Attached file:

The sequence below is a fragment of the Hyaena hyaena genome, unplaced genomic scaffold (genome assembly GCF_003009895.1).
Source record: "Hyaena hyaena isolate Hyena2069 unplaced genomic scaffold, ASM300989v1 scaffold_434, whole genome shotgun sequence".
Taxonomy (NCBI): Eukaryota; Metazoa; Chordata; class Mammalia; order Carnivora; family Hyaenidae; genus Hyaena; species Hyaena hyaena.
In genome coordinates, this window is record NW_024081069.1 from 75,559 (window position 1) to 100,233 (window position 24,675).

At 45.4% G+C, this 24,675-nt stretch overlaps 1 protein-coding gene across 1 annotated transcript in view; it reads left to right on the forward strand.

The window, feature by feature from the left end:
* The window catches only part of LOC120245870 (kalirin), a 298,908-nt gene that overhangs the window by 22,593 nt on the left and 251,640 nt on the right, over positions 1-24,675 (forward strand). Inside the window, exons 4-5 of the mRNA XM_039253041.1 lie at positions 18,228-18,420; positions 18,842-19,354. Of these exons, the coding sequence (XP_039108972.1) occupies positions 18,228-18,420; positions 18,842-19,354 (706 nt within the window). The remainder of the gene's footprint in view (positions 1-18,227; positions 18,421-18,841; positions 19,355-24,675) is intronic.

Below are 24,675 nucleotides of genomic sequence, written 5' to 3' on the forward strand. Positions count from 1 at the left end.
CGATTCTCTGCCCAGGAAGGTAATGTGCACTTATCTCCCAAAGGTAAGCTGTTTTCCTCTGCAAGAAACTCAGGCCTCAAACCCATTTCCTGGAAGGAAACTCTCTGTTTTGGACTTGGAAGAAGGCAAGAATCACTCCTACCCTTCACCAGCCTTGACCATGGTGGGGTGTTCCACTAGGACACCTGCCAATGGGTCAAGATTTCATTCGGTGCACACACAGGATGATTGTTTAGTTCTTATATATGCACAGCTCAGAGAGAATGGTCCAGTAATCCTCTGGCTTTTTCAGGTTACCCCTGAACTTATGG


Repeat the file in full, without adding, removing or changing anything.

The sequence below is a fragment of the Hyaena hyaena genome, unplaced genomic scaffold (genome assembly GCF_003009895.1).
Source record: "Hyaena hyaena isolate Hyena2069 unplaced genomic scaffold, ASM300989v1 scaffold_434, whole genome shotgun sequence".
Taxonomy (NCBI): Eukaryota; Metazoa; Chordata; class Mammalia; order Carnivora; family Hyaenidae; genus Hyaena; species Hyaena hyaena.
In genome coordinates, this window is record NW_024081069.1 from 75,559 (window position 1) to 100,233 (window position 24,675).

At 45.4% G+C, this 24,675-nt stretch overlaps 1 protein-coding gene across 1 annotated transcript in view; it reads left to right on the forward strand.

The window, feature by feature from the left end:
* The window catches only part of LOC120245870 (kalirin), a 298,908-nt gene that overhangs the window by 22,593 nt on the left and 251,640 nt on the right, over positions 1-24,675 (forward strand). Inside the window, exons 4-5 of the mRNA XM_039253041.1 lie at positions 18,228-18,420; positions 18,842-19,354. Of these exons, the coding sequence (XP_039108972.1) occupies positions 18,228-18,420; positions 18,842-19,354 (706 nt within the window). The remainder of the gene's footprint in view (positions 1-18,227; positions 18,421-18,841; positions 19,355-24,675) is intronic.

Below are 24,675 nucleotides of genomic sequence, written 5' to 3' on the forward strand. Positions count from 1 at the left end.
CGATTCTCTGCCCAGGAAGGTAATGTGCACTTATCTCCCAAAGGTAAGCTGTTTTCCTCTGCAAGAAACTCAGGCCTCAAACCCATTTCCTGGAAGGAAACTCTCTGTTTTGGACTTGGAAGAAGGCAAGAATCACTCCTACCCTTCACCAGCCTTGACCATGGTGGGGTGTTCCACTAGGACACCTGCCAATGGGTCAAGATTTCATTCGGTGCACACACAGGATGATTGTTTAGTTCTTATATATGCACAGCTCAGAGAGAATGGTCCAGTAATCCTCTGGCTTTTTCAGGTTACCCCTGAACTTATGG